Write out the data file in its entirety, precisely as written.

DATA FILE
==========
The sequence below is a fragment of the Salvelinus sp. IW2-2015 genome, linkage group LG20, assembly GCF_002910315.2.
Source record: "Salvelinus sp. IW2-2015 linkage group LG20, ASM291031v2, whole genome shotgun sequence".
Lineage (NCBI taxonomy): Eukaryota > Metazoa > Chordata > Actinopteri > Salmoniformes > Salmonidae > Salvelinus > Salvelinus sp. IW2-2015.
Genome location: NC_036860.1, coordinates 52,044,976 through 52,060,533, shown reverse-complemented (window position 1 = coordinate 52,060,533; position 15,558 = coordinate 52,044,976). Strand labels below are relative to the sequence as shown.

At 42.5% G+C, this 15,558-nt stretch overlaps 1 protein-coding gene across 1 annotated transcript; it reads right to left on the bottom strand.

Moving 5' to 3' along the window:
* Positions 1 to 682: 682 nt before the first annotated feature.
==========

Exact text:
The sequence below is a fragment of the Salvelinus sp. IW2-2015 genome, linkage group LG20, assembly GCF_002910315.2.
Source record: "Salvelinus sp. IW2-2015 linkage group LG20, ASM291031v2, whole genome shotgun sequence".
Lineage (NCBI taxonomy): Eukaryota > Metazoa > Chordata > Actinopteri > Salmoniformes > Salmonidae > Salvelinus > Salvelinus sp. IW2-2015.
Genome location: NC_036860.1, coordinates 52,044,976 through 52,060,533, shown reverse-complemented (window position 1 = coordinate 52,060,533; position 15,558 = coordinate 52,044,976). Strand labels below are relative to the sequence as shown.

At 42.5% G+C, this 15,558-nt stretch overlaps 1 protein-coding gene across 1 annotated transcript; it reads right to left on the bottom strand.

Moving 5' to 3' along the window:
* Positions 1 to 682: 682 nt before the first annotated feature.